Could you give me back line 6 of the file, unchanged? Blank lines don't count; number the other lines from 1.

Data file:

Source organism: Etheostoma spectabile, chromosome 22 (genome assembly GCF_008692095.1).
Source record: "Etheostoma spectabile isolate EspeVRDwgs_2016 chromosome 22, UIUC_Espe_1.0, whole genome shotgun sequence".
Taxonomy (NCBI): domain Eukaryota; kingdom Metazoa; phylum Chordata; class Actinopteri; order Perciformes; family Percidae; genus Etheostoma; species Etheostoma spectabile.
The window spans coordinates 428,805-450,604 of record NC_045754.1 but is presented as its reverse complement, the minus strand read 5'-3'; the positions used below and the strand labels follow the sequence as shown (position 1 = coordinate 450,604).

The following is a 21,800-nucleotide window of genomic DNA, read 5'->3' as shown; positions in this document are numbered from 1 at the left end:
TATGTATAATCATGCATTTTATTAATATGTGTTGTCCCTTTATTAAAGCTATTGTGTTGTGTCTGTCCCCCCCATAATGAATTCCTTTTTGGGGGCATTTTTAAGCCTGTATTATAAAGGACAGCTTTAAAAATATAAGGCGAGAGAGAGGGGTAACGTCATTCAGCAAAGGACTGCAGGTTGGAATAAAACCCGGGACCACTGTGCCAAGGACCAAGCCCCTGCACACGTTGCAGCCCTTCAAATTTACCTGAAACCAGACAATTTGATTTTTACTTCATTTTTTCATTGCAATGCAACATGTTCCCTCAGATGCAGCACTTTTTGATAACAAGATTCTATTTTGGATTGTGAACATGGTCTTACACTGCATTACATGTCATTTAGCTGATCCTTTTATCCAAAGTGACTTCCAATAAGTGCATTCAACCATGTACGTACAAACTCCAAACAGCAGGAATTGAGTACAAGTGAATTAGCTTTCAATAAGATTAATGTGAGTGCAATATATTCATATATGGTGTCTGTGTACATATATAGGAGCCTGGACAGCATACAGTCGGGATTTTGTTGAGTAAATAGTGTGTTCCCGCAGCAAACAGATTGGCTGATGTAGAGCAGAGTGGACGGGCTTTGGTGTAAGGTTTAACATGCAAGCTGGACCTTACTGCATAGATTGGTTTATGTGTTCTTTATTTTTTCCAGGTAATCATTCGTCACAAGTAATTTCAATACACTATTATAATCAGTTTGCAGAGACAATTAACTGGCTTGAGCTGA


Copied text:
TATGTATAATCATGCATTTTATTAATATGTGTTGTCCCTTTATTAAAGCTATTGTGTTGTGTCTGTCCCCCCCATAATGAATTCCTTTTTGGGGGCATTTTTAAGCCTGTATTATAAAGGACAGCTTTAAAAATATAAGGCGAGAGAGAGGGGTAACGTCATTCAGCAAAGGACTGCAGGTTGGAATAAAACCCGGGACCACTGTGCCAAGGACCAAGCCCCTGCACACGTTGCAGCCCTTCAAATTTACCTGAAACCAGACAATTTGATTTTTACTTCATTTTTTCATTGCAATGCAACATGTTCCCTCAGATGCAGCACTTTTTGATAACAAGATTCTATTTTGGATTGTGAACATGGTCTTACACTGCATTACATGTCATTTAGCTGATCCTTTTATCCAAAGTGACTTCCAATAAGTGCATTCAACCATGTACGTACAAACTCCAAACAGCAGGAATTGAGTACAAGTGAATTAGCTTTCAATAAGATTAATGTGAGTGCAATATATTCATATATGGTGTCTGTGTACATATATAGGAGCCTGGACAGCATACAGTCGGGATTTTGTTGAGTAAATAGTGTGTTCCCGCAGCAAACAGATTGGCTGATGTAGAGCAGAGTGGACGGGCTTTGGTGTAAGGTTTAACATGCAAGCTGGACCTTACTGCATAGATTGGTTTATGTGTTCTTTATTTTTTCCAGGTAATCATTCGTCACAAGTAATTTCAATACACTATTATAATCAGTTTGCAGAGACAATTAACTGGCTTGAGCTGA